Smart windows that automatically change colors depending on the intensity of sunlight are gaining attention as they can reduce energy bills by blocking off sun's visible rays during summer. But what about windows that change colors depending on the humidity outside during the monsoon season or on hot days of summer-
Recently, a Korean research team has developed the source technology for smart windows that change colors according to the amount of moisture, without needing electricity.
The joint research team comprised of Professor Junsuk Rho of departments of mechanical and chemical engineering, Jaehyuck Jang and Aizhan Ismukhanova of chemical engineering department at POSTECH, and Professor Inkyu Park of KAIST's department of mechanical engineering. Together, they successfully developed a variable color filter using a metal-hydrogel-metal resonator structure using chitosan-based hydrogel, and combined it with solar cells to make a self-powering humidity sensor. These research findings were published as a cover story in the latest edition of Advanced Optical Materials, a journal specializing in nanoscience and optics.
Sensors using light are already widely used in our daily lives in measuring the ECG, air quality, or distance. The basic principle is to use light to detect changes in the surroundings and to convert them into digital signals.
Fabri-Pero interference is one of the resonance phenomena that can be applied in optical sensors and can be materialized in the form of multilayer thin films of metal-dielectric-metal. It is known that the resonance wavelength of transmitted light can be controlled according to the thickness and refractive index of the dielectric layer. However, the existing metal-dielectric-metal resonators had a big disadvantage in not being able to control the wavelengths of transmitted light once they are manufactured, making it difficult to use them in variable sensors.
The research team found that when the chitosan hydrogel is made into the metal-hydrogel-metal structure, the resonance wavelength of light transmitted changes in real time depending on the humidity of the environment. This is because the chitosan hydrogel repeats expansion and contraction as the humidity changes around it.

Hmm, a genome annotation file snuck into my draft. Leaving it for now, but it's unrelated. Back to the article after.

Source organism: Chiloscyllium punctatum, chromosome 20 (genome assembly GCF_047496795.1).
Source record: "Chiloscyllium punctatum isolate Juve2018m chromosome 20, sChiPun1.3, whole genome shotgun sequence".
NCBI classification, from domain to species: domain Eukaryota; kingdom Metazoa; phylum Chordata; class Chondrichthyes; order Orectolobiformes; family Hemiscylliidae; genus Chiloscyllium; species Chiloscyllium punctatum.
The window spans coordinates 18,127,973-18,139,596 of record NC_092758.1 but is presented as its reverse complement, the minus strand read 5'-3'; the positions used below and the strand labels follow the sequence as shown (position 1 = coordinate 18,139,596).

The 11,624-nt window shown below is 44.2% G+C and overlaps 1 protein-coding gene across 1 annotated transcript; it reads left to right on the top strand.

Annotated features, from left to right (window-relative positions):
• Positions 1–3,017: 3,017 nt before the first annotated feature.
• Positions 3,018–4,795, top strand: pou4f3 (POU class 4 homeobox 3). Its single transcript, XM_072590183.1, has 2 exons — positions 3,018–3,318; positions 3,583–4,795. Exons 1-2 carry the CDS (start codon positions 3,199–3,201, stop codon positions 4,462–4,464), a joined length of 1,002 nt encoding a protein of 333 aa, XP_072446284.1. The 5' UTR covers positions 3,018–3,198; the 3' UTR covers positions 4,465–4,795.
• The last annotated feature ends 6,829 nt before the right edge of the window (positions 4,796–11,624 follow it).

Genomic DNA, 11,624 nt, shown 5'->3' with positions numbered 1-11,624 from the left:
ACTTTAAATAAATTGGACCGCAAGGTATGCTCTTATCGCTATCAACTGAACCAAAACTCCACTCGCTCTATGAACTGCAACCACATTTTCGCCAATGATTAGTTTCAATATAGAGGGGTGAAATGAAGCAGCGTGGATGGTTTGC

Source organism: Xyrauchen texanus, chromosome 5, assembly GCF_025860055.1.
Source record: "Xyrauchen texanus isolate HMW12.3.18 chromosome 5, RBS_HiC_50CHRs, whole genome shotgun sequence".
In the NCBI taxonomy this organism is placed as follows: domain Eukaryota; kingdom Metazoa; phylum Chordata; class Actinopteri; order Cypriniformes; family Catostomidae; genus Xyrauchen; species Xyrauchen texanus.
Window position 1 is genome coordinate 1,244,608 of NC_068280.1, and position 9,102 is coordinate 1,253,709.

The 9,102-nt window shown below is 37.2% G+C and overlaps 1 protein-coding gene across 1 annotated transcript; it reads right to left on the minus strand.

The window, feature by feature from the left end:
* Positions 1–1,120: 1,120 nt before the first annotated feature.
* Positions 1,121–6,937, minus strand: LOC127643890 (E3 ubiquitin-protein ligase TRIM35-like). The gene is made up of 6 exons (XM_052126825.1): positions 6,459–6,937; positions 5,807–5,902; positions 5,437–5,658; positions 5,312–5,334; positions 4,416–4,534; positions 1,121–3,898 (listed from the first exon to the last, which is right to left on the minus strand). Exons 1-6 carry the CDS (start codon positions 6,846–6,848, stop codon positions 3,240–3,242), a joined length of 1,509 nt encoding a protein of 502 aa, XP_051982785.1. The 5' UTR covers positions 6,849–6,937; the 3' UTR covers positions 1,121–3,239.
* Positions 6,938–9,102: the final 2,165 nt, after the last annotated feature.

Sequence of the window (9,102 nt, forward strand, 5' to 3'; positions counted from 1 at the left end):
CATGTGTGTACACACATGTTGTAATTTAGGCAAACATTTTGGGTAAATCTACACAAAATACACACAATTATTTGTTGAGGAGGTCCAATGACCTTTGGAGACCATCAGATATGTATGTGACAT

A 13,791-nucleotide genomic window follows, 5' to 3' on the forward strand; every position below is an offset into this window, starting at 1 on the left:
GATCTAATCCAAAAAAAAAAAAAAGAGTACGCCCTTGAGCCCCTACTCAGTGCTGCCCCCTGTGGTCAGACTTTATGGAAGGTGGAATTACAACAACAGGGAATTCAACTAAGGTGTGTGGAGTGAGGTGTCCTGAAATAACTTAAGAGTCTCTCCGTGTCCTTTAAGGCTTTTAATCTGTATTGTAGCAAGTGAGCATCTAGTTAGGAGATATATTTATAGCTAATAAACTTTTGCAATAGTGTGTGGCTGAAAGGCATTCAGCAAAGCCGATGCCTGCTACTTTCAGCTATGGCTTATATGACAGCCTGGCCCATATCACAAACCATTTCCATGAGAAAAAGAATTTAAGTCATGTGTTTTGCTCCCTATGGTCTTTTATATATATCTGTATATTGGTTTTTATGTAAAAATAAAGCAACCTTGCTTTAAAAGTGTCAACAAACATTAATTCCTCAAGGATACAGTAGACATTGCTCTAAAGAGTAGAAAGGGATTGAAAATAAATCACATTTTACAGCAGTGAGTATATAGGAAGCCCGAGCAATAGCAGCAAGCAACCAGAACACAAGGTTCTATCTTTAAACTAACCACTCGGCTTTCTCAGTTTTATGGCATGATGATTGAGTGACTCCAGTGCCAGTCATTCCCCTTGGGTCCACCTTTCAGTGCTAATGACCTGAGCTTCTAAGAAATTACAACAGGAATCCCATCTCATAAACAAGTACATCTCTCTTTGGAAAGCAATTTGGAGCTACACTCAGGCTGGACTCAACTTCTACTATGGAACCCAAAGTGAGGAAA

Using this mechanism, the team developed a humidity sensor that can convert light's energy into electricity by combining a solar battery with a water variable wavelength filter made of metal-hydrogel-metal structured metamterial that changes resonance wavelength depending on the external humidity.
The design principle is to overlap the filter's resonance wavelength with the wavelength where the absorption of the solar cells changes rapidly. This filter is designed to change the amount of light absorption of solar cells depending on the amount of moisture, and to lead to electric changes that ultimately detect the surrounding humidity.
Unlike the conventional optical humidity sensors, these newly developed ones work regardless of the type of light, whether it be natural, LED or indoor. Also, not only does it function without external power, but it can also predict humidity according to the filter's color.
Professor Junsuk Rho who led the research commented, "This technology is a sensing technology that can be used in places like nuclear power reactors where people and electricity cannot reach." He added, "It will create even greater synergy if combined with IoT technology such as humidity sensors that activate or smart windows that change colors according to the level of external humidity."
The study was supported by the Samsung Research Funding & Incubation Center for Future Technology.